In any case, while I’ve been feeling this phase of back pain slowly creeping up on me over the last couple of weeks, I did aggravate it further by going out to my city’s Pride parade this last Saturday, but had I known I was going to further intensify my back pain by doing so, it would have made not the slightest lick of difference to whether I went or not. Although I’ve never before attended a Pride parade (having been more or less firmly in the closet in previous years, of course), not only did I feel the need to attend to show my support – particularly given the fact that issues of equal rights for the QUILTBAG community are in the forefront of Australian sociopolitical discourse right now – but I felt a driving wish, an active desire, to go: to throw my weight behind the entire Brisbane queer community, to assist in showing the entire city that we exist, that we are here and we are angry and we are hurt and we are pushing with all of our might to move towards equal treatment and equal rights both within the law and within broader society. And the turnout to the Pride parade here showed that, I think. I was deeply anxious about going at all, and this anxiety I managed to conquer only with the assistance of a good friend who also pushed with great strength through her own anxiety to join me, but both of us were in agreement afterwards that the event was well worth the angst we had to work our way through. We didn’t march in the parade, preferring only to attend the rally and then go for lunch at a gyōza place I like thereafter, but the rally itself was brilliant. People were out in force, thousands of queer people crowding the streets in casual wear and suits and shirtless, ace and gay and lesbian and trans and bi folk wearing feathered wings and rainbow suspenders and garish makeup (though I’ve never been one for costuming, I couldn’t stop myself doing my own nails in rainbow tones as an explicit show of my own support). In my own life I’ve known so very few out queer folk: nobody in my own family, even my extended family (and on both sides,  no less), has ever so much as come out as bisexual, let alone transgender, and this lack of queer role models in my life has been a major reason why it took me so long to come to terms with my own issues of identity. And so it was richly heartening, I confess, to see so many queer people concentrated in one place, all of us there to celebrate our identities, to proclaim our legitimacy. Several queer activists as well as elected officials, including our acting Premier, spoke passionately and forcefully in favour of continuing to work towards queer rights. And considering the fact that our state’s Government have introduced legislation for State-based civil unions, and recently managed to have the age of consent for vaginal and anal sex equalised, I’m cautiously optimistic that they, at least, are actively interested in fighting for our community. For us. For me. Certainly, the federal Government seem utterly uninterested in doing so – and in many instances seem more intent on actively fighting against us.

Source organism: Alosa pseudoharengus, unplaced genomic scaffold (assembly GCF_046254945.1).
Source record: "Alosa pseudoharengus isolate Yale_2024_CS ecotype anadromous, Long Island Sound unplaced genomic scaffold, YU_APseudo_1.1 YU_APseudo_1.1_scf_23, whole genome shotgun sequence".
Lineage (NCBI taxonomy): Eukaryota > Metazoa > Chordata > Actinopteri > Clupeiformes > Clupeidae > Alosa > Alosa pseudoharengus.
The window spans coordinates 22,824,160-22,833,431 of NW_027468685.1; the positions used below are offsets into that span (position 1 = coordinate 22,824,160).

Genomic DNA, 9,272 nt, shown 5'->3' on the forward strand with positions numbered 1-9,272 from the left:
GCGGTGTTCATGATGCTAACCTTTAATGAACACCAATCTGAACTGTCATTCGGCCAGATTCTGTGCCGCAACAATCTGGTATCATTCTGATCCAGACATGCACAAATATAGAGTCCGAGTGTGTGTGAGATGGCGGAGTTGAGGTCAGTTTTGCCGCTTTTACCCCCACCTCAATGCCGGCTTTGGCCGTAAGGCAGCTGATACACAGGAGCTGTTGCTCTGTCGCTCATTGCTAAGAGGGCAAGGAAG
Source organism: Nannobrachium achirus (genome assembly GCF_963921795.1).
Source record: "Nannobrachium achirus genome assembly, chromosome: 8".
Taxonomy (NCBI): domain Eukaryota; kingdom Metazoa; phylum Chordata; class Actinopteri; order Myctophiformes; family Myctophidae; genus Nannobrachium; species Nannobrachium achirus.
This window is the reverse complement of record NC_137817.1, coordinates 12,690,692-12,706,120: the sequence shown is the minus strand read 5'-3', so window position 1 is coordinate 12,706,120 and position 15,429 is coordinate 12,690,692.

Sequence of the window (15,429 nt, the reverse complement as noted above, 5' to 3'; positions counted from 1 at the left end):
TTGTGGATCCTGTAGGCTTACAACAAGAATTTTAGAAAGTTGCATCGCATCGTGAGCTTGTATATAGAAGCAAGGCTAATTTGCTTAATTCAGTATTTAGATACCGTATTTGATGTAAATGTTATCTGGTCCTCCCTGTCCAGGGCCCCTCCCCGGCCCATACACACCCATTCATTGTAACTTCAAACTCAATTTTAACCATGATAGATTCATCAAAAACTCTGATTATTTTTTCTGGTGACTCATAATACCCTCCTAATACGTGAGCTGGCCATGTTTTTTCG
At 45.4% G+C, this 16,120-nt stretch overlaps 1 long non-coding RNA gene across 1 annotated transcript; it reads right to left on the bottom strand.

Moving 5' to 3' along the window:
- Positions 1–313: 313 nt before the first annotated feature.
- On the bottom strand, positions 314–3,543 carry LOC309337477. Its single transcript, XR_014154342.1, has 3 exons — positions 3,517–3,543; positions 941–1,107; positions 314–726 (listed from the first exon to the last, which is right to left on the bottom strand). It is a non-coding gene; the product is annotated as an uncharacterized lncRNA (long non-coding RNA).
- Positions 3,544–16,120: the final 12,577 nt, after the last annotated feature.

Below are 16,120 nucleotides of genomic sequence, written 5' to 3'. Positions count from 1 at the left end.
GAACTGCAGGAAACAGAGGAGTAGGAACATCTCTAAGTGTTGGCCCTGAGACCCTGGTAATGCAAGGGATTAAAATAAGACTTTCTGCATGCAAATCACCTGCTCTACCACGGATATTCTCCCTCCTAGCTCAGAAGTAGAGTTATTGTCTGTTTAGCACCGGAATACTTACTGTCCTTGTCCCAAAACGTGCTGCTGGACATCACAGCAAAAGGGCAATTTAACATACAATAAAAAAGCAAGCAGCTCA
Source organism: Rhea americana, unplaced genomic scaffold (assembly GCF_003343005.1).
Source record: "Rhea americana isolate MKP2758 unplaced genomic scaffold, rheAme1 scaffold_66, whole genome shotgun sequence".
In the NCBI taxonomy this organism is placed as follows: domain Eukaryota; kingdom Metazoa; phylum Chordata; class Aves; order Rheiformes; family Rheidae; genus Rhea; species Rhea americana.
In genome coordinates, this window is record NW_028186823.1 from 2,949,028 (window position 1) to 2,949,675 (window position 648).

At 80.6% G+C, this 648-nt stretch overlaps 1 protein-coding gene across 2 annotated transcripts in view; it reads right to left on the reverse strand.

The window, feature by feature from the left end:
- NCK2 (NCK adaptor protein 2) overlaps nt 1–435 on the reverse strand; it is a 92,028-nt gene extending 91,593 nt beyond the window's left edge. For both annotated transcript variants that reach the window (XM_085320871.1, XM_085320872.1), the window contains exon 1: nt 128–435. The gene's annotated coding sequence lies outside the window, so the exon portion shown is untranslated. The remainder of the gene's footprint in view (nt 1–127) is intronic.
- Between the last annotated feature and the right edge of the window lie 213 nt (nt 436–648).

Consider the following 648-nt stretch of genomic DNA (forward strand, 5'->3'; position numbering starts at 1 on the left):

When I was first questioning my gender identity I had a lot of things zipping through my mind, but as I’ve said to some of my friends, I never pictured myself at the sharp edge of a civil rights movement. But without wanting to sound too arrogant – I don’t wish to compare myself to Eddie Mabo or Edith Cowan or Rosa Parks or Nelson Mandela, or other, more visible champions of more devastating civil rights battles – that’s where I am, and I suppose I’m coming now to realise that coming out as transgender means that I have not only a responsibility, but also a right, to stand up and fight for my own rights when those in power will maintain their willingness to deny them. On one level, I’ve been extraordinarily lucky in that apart from those shitheads on the train that one time, I’ve never experienced a great amount of active anti-transgender or queerphobic sentiment myself. People have been, by and large, both respectful and lovely. Still, both passive and institutional queerphobia are pervasive, not least of which are those bigoted provisions lurking in dark backwaters of law (and I do mean backwaters); while not always actively oppressing the queer community, such pitfalls do still passively lie in front of the queer person who seeks to avail themselves of the law’s protections, and we have a very, very long way to go in the quest for equality with many, many of those pitfalls on the road in between where we are now and the ideal of equality. I’m realising that I’m in a unique position to make my voice heard and join in the battle of the community to which I’ve only recently realised I belong. While the fight for gay rights dates back many decades, it seems to me (even if it be little more than my falling for the recency illusion) that the groundswell of support for the queer community more generally has been rapidly growing, both in volume and in population, in the past five years or so. My perception’s been that voices are becoming louder, angrier, more insistent. And I can’t help feeling not just that I should, but that I want to, join them in getting loud and angry and insistent.